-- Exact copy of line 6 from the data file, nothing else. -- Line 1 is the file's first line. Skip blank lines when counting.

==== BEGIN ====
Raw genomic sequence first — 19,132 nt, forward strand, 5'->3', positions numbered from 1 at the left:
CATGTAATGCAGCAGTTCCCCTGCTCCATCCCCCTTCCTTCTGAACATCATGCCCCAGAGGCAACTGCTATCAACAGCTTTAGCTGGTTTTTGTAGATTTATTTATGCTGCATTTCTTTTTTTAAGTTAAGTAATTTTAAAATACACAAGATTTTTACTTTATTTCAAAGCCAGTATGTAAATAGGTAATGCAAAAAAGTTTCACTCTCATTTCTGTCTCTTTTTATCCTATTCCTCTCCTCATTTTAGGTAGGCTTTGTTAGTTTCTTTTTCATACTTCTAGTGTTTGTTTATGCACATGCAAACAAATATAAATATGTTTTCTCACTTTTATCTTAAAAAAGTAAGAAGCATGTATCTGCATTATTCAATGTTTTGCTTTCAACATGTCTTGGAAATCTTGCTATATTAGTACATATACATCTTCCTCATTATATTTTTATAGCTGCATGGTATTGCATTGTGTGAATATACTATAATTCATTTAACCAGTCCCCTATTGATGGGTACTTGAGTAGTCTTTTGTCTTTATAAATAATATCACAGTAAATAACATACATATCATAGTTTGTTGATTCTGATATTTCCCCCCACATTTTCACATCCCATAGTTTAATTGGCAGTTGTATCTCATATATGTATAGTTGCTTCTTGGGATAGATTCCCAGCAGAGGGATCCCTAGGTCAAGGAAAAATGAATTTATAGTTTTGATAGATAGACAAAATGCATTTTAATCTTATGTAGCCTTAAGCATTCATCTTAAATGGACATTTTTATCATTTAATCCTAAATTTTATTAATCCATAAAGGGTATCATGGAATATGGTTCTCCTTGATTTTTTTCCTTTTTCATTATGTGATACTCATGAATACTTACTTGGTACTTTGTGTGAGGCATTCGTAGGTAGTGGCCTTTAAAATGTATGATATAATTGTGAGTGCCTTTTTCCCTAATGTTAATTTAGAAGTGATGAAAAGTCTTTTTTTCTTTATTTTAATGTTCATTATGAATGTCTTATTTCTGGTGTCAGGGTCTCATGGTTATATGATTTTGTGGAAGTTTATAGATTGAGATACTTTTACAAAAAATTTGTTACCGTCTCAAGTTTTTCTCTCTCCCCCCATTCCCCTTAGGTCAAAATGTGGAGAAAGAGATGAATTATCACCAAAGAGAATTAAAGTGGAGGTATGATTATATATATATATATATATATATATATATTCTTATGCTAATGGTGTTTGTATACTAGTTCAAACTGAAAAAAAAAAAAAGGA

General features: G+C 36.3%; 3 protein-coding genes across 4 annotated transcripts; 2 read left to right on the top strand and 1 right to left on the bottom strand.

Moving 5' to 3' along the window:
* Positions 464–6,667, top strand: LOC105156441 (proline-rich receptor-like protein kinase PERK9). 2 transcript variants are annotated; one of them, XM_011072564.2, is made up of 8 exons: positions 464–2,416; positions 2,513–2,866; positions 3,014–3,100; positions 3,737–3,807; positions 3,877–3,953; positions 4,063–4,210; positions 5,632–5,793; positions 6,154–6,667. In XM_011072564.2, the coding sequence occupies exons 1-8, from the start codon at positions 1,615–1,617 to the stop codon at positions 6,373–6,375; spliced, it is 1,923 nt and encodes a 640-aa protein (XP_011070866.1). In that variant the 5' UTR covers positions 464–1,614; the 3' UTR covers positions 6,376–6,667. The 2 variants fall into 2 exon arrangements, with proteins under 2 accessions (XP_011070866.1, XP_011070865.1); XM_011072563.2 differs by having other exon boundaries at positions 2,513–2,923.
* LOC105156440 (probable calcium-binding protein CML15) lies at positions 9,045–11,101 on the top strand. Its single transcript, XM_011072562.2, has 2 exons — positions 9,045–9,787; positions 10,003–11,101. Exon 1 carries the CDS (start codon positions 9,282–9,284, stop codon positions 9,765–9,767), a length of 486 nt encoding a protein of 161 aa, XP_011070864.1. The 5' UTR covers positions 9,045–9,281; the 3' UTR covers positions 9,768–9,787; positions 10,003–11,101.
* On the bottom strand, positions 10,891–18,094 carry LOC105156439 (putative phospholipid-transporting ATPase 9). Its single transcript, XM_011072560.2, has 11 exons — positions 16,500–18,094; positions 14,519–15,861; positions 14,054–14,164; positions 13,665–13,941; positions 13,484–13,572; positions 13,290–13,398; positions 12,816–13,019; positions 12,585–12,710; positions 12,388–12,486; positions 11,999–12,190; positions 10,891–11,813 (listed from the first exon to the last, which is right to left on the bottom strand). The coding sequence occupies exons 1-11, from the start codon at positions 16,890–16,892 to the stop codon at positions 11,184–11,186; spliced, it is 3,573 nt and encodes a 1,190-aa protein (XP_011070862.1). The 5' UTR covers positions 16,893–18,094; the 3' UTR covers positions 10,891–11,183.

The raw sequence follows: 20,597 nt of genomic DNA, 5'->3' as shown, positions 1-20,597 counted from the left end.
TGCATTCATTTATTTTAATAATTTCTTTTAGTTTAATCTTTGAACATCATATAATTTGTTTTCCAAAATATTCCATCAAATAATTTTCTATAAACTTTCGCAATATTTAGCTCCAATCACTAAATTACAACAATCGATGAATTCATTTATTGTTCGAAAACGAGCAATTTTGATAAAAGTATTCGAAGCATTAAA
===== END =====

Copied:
* LOC105156440 (probable calcium-binding protein CML15) lies at positions 9,045–11,101 on the top strand. Its single transcript, XM_011072562.2, has 2 exons — positions 9,045–9,787; positions 10,003–11,101. Exon 1 carries the CDS (start codon positions 9,282–9,284, stop codon positions 9,765–9,767), a length of 486 nt encoding a protein of 161 aa, XP_011070864.1. The 5' UTR covers positions 9,045–9,281; the 3' UTR covers positions 9,768–9,787; positions 10,003–11,101.